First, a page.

Extension Educator, Consumer Economics
Extension Specialist, Consumer Economics
Extension Educator, Consumer Economics
August 21, 2008
Paging through the September issue of Money Magazine, I came across an interview with Lauren Willis, associate professor of law at Loyola Law School in Los Angeles. The teaser reads, "Law professor Lauren Willis suggests that we just give up on financial literacy."
Since financial education is what I do for a living (and do it somewhat passionately, according to colleagues and participants in my workshops), you can imagine that this statement caught my attention.
In this short interview by Stephen Gandel, Ms. Willis makes several points:
I agree that I'm outgunned and outmanned by everyone from cell phone providers to sellers of variable annuities and banks sending out preapproved credit card offers. But here are some additional thoughts to consider:
Financial products do change. So when I teach about evaluating credit offers, I don't just teach what the Annual Percentage Rate. We talk about reading the fine print and questioning what you don't understand. That's a trasnferable skill that will apply no matter what the newest twist in consumer credit is. We don't just teach facts and figures, we teach how to question and protect yourself.
Will the same legislators who passed the Bankruptcy Reform Act at the behest of creditors pass the kind of pro-consumer regulations that Ms. Willis recommends as the alternative to financial education? And even if they do, will the resulting paperwork be so overwhelming that consumers will just sign without reading or benefitting from the required disclosures? Look at the stack of papers homebuyers must sign at closing as an example.
False confidence? I teach participants in my workshops to be suspicious of everything from the life insurance salesperson to the telephone company. I've had people reply on my evaluations that they feel less confident about their ability to manage their finances - because they know more! I consider that to be a success. But then there was the young woman who was ready to buy a car and had been told they were getting the best price. But using information I gave her, she re-negotiated and saved $2000. I've had people file amended tax returns to claim deductions they didn't know they were eligible for. In one series, people come back to the second class and for the first time realize how much they're spending on, say, lunch and how much they were able to save by making different decisions.
Financial education isn't just about "turning everyone into a financial planner." Many of my workshops include - or even focus on - how to recognize when you need help and how to select that help. For example, check out our tools for Choosing a Financial Professional. But hiring help isn't the answer for the immigrant family living on $25,000 a year.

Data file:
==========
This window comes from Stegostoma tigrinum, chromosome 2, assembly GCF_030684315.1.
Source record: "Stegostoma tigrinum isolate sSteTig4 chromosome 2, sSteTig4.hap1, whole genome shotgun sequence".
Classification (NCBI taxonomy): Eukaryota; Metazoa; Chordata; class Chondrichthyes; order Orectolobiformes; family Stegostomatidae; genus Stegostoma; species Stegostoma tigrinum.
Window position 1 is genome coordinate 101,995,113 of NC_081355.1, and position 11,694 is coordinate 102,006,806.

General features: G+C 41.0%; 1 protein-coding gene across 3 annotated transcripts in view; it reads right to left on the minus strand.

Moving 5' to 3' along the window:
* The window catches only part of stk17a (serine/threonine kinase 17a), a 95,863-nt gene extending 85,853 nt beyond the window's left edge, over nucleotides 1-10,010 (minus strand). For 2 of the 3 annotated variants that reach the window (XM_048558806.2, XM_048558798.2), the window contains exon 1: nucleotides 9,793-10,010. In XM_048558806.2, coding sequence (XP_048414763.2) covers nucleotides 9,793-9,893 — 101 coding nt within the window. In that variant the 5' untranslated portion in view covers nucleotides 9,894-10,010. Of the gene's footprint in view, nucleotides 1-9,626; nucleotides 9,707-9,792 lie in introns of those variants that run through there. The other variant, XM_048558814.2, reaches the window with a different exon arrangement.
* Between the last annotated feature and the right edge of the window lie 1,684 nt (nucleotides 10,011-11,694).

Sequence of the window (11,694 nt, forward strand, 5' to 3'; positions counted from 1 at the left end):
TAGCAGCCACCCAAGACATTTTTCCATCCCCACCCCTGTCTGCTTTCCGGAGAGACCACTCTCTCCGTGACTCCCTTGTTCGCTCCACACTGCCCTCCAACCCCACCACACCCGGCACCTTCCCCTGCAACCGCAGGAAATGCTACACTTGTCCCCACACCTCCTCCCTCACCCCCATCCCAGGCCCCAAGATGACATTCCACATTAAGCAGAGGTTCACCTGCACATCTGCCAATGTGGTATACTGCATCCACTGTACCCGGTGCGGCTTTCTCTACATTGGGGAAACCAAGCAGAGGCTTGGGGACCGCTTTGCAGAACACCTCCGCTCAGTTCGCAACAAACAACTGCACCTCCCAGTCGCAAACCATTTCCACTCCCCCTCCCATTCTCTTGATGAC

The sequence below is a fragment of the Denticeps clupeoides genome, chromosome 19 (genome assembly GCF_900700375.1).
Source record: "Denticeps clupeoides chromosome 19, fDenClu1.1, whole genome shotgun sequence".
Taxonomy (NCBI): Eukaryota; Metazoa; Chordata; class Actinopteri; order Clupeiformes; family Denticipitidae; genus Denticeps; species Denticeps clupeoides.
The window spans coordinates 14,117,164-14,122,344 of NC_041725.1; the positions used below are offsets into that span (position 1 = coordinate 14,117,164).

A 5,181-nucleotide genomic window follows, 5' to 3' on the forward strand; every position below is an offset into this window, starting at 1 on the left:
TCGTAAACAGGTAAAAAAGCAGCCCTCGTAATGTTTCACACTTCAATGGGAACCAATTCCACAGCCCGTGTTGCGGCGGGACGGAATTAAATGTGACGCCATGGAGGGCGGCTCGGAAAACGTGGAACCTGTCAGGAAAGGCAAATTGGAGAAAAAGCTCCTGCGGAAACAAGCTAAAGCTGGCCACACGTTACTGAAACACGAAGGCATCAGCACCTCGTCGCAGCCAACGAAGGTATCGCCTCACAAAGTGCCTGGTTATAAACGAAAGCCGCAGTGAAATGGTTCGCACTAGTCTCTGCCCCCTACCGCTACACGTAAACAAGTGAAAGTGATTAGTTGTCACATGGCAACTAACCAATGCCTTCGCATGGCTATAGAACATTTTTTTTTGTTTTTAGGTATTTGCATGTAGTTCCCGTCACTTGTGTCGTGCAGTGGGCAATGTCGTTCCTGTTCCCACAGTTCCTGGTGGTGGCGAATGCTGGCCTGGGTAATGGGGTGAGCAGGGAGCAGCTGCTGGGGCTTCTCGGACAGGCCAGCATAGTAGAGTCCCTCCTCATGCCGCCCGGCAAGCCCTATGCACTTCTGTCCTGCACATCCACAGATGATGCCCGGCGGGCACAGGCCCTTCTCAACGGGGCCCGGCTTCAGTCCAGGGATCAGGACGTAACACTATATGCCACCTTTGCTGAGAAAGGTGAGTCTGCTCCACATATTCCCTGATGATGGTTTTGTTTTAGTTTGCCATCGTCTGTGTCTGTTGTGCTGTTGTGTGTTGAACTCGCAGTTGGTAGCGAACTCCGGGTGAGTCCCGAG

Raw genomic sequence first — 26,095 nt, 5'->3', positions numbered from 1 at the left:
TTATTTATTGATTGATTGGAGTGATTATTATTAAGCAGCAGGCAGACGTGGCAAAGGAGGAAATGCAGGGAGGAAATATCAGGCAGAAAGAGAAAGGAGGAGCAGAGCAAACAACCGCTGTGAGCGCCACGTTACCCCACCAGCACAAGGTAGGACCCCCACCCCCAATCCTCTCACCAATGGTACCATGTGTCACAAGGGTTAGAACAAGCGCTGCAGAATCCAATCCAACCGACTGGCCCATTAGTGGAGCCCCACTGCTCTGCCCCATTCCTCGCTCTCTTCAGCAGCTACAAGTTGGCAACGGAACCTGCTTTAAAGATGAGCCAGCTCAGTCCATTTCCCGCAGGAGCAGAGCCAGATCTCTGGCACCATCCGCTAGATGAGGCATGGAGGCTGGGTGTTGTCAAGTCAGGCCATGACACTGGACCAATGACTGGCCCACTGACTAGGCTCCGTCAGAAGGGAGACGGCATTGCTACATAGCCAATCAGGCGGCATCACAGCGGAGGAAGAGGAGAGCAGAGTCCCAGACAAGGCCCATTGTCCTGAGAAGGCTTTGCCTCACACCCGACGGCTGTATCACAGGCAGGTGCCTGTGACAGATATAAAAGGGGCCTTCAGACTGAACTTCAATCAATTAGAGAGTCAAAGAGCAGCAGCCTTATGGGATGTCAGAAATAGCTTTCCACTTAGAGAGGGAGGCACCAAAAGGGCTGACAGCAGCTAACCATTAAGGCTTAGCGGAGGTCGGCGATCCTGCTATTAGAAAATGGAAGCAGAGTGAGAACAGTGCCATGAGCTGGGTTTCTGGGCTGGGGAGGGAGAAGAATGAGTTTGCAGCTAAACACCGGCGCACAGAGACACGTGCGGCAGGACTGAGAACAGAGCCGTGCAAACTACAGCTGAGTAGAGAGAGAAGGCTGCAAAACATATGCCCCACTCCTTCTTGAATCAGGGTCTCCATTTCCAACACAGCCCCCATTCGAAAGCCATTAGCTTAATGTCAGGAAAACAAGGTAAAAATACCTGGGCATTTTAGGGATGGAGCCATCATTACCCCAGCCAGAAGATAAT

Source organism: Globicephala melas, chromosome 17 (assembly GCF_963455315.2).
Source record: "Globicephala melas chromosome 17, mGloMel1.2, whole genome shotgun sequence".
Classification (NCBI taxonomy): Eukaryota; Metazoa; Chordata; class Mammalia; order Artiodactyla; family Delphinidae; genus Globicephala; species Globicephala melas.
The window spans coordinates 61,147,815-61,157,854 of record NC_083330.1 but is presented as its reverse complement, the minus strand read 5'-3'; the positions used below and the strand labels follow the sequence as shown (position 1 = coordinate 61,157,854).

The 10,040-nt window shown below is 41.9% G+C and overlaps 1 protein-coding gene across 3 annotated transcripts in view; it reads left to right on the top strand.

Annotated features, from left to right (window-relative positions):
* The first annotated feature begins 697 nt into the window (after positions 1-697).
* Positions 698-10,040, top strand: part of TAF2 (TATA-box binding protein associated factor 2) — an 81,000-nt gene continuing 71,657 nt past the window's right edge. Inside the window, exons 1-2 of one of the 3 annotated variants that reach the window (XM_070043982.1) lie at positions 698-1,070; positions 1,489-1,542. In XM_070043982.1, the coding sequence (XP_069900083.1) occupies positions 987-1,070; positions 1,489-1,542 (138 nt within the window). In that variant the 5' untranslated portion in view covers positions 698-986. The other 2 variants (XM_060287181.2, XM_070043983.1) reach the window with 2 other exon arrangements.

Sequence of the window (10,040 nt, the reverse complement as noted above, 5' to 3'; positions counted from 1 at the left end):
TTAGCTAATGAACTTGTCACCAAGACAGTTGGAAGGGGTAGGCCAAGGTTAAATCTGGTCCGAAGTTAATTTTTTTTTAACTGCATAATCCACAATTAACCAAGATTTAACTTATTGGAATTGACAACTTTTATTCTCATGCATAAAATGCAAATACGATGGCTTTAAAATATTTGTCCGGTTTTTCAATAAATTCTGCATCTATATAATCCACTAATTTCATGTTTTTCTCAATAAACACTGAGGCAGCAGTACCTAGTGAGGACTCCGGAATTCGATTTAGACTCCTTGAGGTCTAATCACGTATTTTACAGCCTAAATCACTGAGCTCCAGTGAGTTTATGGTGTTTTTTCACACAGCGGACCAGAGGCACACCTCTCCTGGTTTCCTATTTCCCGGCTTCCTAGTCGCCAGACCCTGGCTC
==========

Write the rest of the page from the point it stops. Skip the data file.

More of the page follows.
The last question in the interview was, "Should parents stop teaching their kids about money?" Willis responded, "Of course not...families can do a much better job of teaching than government can." Yes - if your parents had those skills themselves and were willing to talk about it with their kids. But if they weren't, I'd like to give you the chance to learn some of that with me.
I realize that not everyone who comes to my classes and workshops is going to make major changes in their financial behaviors. But to give up? I'm not ready to go there.
What do you think? Click on my name below and send me an email with your thoughts on the value (or failure) of financial education.
August 14, 2008
People can argue back and forth about what's the best way to invest money. But there's one investment tip that everyone should take into account when choosing investments:
The numbers tell the truth. A recent article in Money magazine, "Is a 529 Still the Top College Savings Plan?," strongly recommends considering the annual fees when choosing a 529 plan. Why? Because FEES MATTER!
The fees may look small. Maybe annual expenses of 0.38% versus 1.65% don't look like that much difference, but just remember, FEES MATTER. According to the article, if you start investing $200 every month for your five-year old in a 529 plan with 0.38% annual expenses, you will have $3,200 more for your child when he/she is 18 years old than if you invested in a plan with 1.65% annual expenses (assuming both plans earned an annual average return of 5%).